BY ROBERT P. MADER of CONTRACTOR’s staff

THE WATER HEATER market has been whipsawed the last 12 to 18 months. Regulations mandating flammable vapor ignition resistant water heaters took effect last July, followed by new energy regulations as part of the National Appliance Energy Conservation Act in January.

Now the price of steel and other commodities used to make water heaters has skyrocketed. Next up are FVIR power-vented water heaters and, on the horizon, the possibility of low NOx regulations in California and Texas.

“For our customers, it’s kind of one layer after another,” said Jim Bienias, senior product manager/residential for Rheem Water Heaters. “We’re going to see that continue to happen as we roll out other products, and as we get ready for the next phase of flammable vapor ignition resistant water heaters, we’ll see those issues pop up.”

Manufacturers who sell in Canada are working on the first phase of the FVIR rollout up north, along with new energy efficiency requirements, Bienias said.

Water heater manufacturers collectively are working on an FVIR strategy for 30-, 40- and 50-gal. power-vented products, slated for release on Jan. 1, 2005. The final phase of FVIR is scheduled for July 2005 when manufacturers begin selling FVIR models of direct-vent water heaters for the manufactured housing market and for high-capacity 75- and 100-gal. units.

Manufacturers who are part of the water heater industry consortium that is developing FVIR standards are reluctant to talk about how they will handle power-vent FVIR products.

“Because of the consortium activities and because we’re still working on some issues, we would all be reticent to speak too much about those activities,” Bienias said.

While they won’t say for sure, the manufacturers are leaning toward using a gas sensor.

“I think the one we’re looking at and that most others are looking at is a hydrocarbon sensor,” said Mike Parker, vice president/marketing for A.O. Smith.

The pilot light would ignite flammable vapors inside an atmospheric water heater, he noted, but a power-vent model would suck in flammable vapors, then ignite them, potentially explosively, when the spark igniter fires. A hydrocarbon sensor would prevent the ignition device from firing. A power-vent water heater would still include a flame arrestor in case flammable vapors become present while the water heater is in operation.

Most of the manufacturers feel the rollout of the first FVIR water heaters a year ago was successful.

“The implementation of the FVIR rule pretty much industry-wide went very smoothly,” said Ted Sikorski, vice president/marketing for Bradford White Corp. “All of the manufacturers did an excellent job getting the information out to the field about what the product was about and how it was going to work, and it flowed into the system easily.”

Bob Trudeau, president of American Water Heater Co., however, said the only reason the transition went smoothly was that the water heater manufacturers had stocked up a large inventory of old-style water heaters before the deadline.

“They weren’t ready to launch the new style into manufacturing,” Trudeau said, “so that caused marketplace confusion for six to seven months while the old-style water heaters were sold off and the new style fed into the system.”

American Water Heater and Trudeau have bucked the industry for years. American dropped out of the consortium and brought its own FVIR unit to the market back in 1999. Trudeau also said that American would introduce its power-vent model before the January deadline, although he would not reveal a date or the technology American will use.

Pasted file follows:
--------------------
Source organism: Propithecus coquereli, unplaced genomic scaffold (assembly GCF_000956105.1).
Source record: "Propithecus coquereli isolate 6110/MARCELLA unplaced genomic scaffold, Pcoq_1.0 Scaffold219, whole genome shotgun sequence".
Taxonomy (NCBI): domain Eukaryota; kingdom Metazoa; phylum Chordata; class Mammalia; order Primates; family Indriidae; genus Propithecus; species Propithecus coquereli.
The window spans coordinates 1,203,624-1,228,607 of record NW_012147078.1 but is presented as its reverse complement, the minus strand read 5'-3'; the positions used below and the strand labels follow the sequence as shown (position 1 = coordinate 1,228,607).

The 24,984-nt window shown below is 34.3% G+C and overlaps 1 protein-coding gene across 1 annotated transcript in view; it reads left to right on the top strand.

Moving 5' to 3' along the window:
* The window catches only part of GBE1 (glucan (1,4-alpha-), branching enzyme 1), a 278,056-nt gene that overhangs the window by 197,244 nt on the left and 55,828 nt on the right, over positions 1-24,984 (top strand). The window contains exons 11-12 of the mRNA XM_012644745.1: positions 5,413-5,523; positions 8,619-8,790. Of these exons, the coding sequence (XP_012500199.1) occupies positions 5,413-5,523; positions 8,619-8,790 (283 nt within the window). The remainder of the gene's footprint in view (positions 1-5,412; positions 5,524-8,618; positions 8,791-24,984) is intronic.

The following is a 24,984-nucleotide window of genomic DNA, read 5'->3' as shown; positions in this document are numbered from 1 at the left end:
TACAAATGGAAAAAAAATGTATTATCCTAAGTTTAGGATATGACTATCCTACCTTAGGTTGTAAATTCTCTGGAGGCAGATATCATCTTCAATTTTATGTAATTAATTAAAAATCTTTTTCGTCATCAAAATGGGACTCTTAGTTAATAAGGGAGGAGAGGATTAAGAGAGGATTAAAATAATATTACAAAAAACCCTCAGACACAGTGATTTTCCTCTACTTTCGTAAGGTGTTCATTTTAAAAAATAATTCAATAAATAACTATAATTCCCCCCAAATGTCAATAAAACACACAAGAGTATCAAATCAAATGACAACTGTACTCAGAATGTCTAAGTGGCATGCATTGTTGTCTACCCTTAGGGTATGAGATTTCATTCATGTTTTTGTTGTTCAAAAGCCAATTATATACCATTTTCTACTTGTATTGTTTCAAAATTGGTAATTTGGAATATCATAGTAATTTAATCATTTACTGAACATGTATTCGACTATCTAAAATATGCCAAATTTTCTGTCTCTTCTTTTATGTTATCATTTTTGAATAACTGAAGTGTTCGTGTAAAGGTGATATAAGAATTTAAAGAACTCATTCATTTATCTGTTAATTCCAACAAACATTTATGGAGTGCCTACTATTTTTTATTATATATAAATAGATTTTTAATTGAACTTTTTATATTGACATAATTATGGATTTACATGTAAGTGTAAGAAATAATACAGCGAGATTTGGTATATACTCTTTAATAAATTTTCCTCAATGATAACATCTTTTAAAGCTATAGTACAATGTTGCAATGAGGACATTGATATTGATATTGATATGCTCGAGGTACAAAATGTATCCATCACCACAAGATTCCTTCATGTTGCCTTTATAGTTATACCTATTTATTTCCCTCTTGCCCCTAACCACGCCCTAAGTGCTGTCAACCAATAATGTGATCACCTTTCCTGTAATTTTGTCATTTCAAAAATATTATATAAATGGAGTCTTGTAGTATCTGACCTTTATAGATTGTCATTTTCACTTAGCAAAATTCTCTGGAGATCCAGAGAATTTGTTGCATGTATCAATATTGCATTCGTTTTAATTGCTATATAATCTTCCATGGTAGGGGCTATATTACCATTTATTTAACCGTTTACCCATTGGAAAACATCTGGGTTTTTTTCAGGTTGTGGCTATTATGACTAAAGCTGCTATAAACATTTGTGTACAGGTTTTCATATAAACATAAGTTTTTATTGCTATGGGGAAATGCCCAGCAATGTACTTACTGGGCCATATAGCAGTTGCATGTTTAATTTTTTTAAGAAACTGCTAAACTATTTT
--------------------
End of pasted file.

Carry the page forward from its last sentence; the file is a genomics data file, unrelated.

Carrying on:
After meeting the FVIR requirements, complying with new energy regulations in January was less traumatic although just as expensive. Water heater makers typically began foaming spots in between the tank and jacket where they had previously stuffed fiberglass batt, or they thickened the foam overall or have used heat traps.

While those two changes increased the manufacturing cost of water heaters, the producers have been hit hard with commodity price increases.

“Steel surcharges have been added to our price book,” Bienias said. “We’ve reprinted our price book at least three times this year.”

A.O. Smith’s Parker said the company could not absorb any more costs, and it implemented $15 across-the-board increase at the wholesale level in May.

“The industry has just recently implemented a 6% price increase to cover the rapidly escalating cost and a 6% price increase was required to cover those costs,” Trudeau said.

American Water Heater has seen prices increase from its steel suppliers monthly since January. And it’s not just steel — Trudeau said prices are going up for copper, brass and cobalt to make glass linings. Trudeau added that he’s hearing from steel suppliers that prices will begin to climb again in the fall.

“The Chinese are consuming 60 million metric tons more than they can produce even though they are the world’s largest steel producer,” Trudeau said.

Parker noted that the price of transportation also is up significantly because of new regulations for truck drivers that went into effect earlier this year that mandate different rest periods, rest hours and waiting periods. For example, the time a driver waited for his truck to be unloaded did not count toward his working hours before, Parker said. Now it does and the driver is required to rest accordingly. And this doesn’t even get into the soaring price of gasoline and diesel.

Next on the horizon are pending low NOx regs for California and Texas. The changes proposed are huge, Trudeau said, from 40 nanograms per joule of nitrous oxides down to 10 nanograms per joule. He called that “a significant technical challenge.”